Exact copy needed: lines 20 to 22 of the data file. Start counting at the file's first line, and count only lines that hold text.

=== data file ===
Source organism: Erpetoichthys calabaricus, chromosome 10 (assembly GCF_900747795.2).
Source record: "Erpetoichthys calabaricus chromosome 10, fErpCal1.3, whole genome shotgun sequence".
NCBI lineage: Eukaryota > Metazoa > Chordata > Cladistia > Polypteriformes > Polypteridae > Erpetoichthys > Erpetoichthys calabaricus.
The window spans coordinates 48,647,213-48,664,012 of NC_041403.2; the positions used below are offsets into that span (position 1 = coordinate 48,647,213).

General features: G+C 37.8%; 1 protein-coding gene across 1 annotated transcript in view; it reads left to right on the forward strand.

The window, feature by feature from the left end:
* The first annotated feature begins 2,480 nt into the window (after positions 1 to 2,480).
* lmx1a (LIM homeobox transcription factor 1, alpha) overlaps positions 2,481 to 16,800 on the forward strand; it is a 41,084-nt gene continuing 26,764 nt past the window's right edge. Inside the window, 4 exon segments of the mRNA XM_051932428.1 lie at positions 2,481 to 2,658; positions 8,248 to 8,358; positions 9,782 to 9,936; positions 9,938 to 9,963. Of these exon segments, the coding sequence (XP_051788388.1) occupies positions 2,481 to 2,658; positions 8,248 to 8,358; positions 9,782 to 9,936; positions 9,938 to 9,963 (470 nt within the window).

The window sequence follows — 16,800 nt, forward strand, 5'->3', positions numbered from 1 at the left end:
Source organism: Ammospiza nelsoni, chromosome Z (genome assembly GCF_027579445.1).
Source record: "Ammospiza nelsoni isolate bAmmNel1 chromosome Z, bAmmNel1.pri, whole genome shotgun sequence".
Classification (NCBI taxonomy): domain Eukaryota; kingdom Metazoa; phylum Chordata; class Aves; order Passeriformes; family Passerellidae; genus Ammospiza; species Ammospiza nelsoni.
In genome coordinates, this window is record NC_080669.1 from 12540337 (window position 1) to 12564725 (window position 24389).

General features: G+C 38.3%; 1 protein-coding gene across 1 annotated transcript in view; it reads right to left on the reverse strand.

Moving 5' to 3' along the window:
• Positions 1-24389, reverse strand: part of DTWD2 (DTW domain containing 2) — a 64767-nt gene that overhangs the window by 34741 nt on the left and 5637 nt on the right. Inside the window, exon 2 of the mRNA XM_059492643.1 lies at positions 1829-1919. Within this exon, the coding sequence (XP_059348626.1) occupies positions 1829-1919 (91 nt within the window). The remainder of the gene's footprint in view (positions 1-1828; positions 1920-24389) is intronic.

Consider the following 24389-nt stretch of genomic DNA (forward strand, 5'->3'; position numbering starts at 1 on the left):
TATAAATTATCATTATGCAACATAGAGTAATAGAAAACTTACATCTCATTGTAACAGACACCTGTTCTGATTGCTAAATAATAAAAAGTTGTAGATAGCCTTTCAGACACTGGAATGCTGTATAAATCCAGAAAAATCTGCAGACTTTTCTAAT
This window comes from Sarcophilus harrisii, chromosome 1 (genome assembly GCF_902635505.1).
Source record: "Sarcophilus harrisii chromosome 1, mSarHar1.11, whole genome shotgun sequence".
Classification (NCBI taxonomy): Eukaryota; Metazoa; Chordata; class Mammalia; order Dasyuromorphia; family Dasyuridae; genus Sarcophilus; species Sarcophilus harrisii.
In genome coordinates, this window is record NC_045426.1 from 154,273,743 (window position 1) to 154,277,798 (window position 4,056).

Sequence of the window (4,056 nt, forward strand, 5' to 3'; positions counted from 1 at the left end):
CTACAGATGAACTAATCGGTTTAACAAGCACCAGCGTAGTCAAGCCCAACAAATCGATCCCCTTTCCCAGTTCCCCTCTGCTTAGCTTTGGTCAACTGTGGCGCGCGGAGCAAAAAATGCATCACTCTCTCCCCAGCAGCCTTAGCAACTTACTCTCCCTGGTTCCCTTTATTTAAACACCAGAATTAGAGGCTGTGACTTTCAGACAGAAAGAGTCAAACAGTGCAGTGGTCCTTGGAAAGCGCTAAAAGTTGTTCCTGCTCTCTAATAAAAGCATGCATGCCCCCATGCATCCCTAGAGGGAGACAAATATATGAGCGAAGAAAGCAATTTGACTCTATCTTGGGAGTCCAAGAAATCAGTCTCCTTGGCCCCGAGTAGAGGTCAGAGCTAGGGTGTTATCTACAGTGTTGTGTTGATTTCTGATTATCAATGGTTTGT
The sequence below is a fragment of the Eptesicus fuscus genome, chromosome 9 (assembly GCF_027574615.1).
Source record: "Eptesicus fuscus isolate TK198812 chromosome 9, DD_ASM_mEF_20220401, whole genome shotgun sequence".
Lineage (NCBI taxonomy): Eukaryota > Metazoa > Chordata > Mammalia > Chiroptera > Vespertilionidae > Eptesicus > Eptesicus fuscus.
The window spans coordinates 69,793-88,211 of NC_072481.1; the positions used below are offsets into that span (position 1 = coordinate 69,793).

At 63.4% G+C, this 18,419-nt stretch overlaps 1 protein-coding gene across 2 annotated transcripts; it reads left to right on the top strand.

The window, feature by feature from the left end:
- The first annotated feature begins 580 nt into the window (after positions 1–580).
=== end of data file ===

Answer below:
Source record: "Sarcophilus harrisii chromosome 1, mSarHar1.11, whole genome shotgun sequence".
Classification (NCBI taxonomy): Eukaryota; Metazoa; Chordata; class Mammalia; order Dasyuromorphia; family Dasyuridae; genus Sarcophilus; species Sarcophilus harrisii.
In genome coordinates, this window is record NC_045426.1 from 154,273,743 (window position 1) to 154,277,798 (window position 4,056).